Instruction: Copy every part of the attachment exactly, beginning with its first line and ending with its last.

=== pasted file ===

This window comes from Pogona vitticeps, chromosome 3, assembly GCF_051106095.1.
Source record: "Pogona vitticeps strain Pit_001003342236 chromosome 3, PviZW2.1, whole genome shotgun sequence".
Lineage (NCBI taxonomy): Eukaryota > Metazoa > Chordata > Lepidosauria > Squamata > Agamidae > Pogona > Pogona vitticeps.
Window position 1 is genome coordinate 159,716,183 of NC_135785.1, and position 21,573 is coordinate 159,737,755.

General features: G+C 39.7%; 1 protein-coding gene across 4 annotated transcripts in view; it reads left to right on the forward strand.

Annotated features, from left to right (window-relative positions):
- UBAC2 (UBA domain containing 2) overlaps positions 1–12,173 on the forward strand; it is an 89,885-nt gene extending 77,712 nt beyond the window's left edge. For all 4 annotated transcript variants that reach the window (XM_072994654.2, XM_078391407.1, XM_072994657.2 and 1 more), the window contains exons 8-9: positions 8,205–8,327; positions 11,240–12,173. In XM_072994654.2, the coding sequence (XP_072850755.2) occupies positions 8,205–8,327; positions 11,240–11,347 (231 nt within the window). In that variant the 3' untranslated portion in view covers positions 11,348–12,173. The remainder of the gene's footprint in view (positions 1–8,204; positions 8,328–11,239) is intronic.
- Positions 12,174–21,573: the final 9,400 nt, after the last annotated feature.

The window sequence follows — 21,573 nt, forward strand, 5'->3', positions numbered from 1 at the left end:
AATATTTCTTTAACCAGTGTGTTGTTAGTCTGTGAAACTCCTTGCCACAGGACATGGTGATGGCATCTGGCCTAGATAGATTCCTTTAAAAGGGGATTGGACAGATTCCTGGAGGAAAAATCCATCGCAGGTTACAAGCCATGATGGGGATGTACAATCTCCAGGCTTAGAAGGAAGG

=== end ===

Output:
This window comes from Pogona vitticeps, chromosome 3, assembly GCF_051106095.1.
Source record: "Pogona vitticeps strain Pit_001003342236 chromosome 3, PviZW2.1, whole genome shotgun sequence".
Lineage (NCBI taxonomy): Eukaryota > Metazoa > Chordata > Lepidosauria > Squamata > Agamidae > Pogona > Pogona vitticeps.
Window position 1 is genome coordinate 159,716,183 of NC_135785.1, and position 21,573 is coordinate 159,737,755.

General features: G+C 39.7%; 1 protein-coding gene across 4 annotated transcripts in view; it reads left to right on the forward strand.

Annotated features, from left to right (window-relative positions):
- UBAC2 (UBA domain containing 2) overlaps positions 1–12,173 on the forward strand; it is an 89,885-nt gene extending 77,712 nt beyond the window's left edge. For all 4 annotated transcript variants that reach the window (XM_072994654.2, XM_078391407.1, XM_072994657.2 and 1 more), the window contains exons 8-9: positions 8,205–8,327; positions 11,240–12,173. In XM_072994654.2, the coding sequence (XP_072850755.2) occupies positions 8,205–8,327; positions 11,240–11,347 (231 nt within the window). In that variant the 3' untranslated portion in view covers positions 11,348–12,173. The remainder of the gene's footprint in view (positions 1–8,204; positions 8,328–11,239) is intronic.
- Positions 12,174–21,573: the final 9,400 nt, after the last annotated feature.

The window sequence follows — 21,573 nt, forward strand, 5'->3', positions numbered from 1 at the left end:
AATATTTCTTTAACCAGTGTGTTGTTAGTCTGTGAAACTCCTTGCCACAGGACATGGTGATGGCATCTGGCCTAGATAGATTCCTTTAAAAGGGGATTGGACAGATTCCTGGAGGAAAAATCCATCGCAGGTTACAAGCCATGATGGGGATGTACAATCTCCAGGCTTAGAAGGAAGG